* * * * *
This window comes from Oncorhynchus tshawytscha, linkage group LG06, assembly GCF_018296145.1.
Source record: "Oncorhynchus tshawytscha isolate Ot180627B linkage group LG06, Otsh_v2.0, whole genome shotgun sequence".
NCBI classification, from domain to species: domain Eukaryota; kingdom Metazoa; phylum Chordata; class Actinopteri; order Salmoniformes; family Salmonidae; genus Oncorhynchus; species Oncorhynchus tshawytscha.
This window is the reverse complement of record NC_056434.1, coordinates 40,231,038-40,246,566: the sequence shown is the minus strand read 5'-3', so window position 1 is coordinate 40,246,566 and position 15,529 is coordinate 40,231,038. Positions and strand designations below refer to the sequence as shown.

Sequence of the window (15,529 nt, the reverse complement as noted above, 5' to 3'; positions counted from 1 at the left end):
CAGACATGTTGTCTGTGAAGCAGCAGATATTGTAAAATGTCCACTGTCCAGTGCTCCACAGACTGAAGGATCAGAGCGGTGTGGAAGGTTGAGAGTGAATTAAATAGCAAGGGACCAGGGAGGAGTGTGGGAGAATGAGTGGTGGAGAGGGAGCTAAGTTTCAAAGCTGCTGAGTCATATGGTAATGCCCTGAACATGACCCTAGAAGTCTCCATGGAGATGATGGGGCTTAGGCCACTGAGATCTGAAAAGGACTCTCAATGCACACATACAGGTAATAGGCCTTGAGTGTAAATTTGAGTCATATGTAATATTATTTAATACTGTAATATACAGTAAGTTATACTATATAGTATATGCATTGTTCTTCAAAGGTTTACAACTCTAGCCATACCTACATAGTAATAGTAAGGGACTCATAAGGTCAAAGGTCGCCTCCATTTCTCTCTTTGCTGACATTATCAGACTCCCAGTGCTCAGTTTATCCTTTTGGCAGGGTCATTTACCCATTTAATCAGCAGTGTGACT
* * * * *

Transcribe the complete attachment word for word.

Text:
This window comes from Oncorhynchus tshawytscha, linkage group LG06, assembly GCF_018296145.1.
Source record: "Oncorhynchus tshawytscha isolate Ot180627B linkage group LG06, Otsh_v2.0, whole genome shotgun sequence".
NCBI classification, from domain to species: domain Eukaryota; kingdom Metazoa; phylum Chordata; class Actinopteri; order Salmoniformes; family Salmonidae; genus Oncorhynchus; species Oncorhynchus tshawytscha.
This window is the reverse complement of record NC_056434.1, coordinates 40,231,038-40,246,566: the sequence shown is the minus strand read 5'-3', so window position 1 is coordinate 40,246,566 and position 15,529 is coordinate 40,231,038. Positions and strand designations below refer to the sequence as shown.

Sequence of the window (15,529 nt, the reverse complement as noted above, 5' to 3'; positions counted from 1 at the left end):
CAGACATGTTGTCTGTGAAGCAGCAGATATTGTAAAATGTCCACTGTCCAGTGCTCCACAGACTGAAGGATCAGAGCGGTGTGGAAGGTTGAGAGTGAATTAAATAGCAAGGGACCAGGGAGGAGTGTGGGAGAATGAGTGGTGGAGAGGGAGCTAAGTTTCAAAGCTGCTGAGTCATATGGTAATGCCCTGAACATGACCCTAGAAGTCTCCATGGAGATGATGGGGCTTAGGCCACTGAGATCTGAAAAGGACTCTCAATGCACACATACAGGTAATAGGCCTTGAGTGTAAATTTGAGTCATATGTAATATTATTTAATACTGTAATATACAGTAAGTTATACTATATAGTATATGCATTGTTCTTCAAAGGTTTACAACTCTAGCCATACCTACATAGTAATAGTAAGGGACTCATAAGGTCAAAGGTCGCCTCCATTTCTCTCTTTGCTGACATTATCAGACTCCCAGTGCTCAGTTTATCCTTTTGGCAGGGTCATTTACCCATTTAATCAGCAGTGTGACT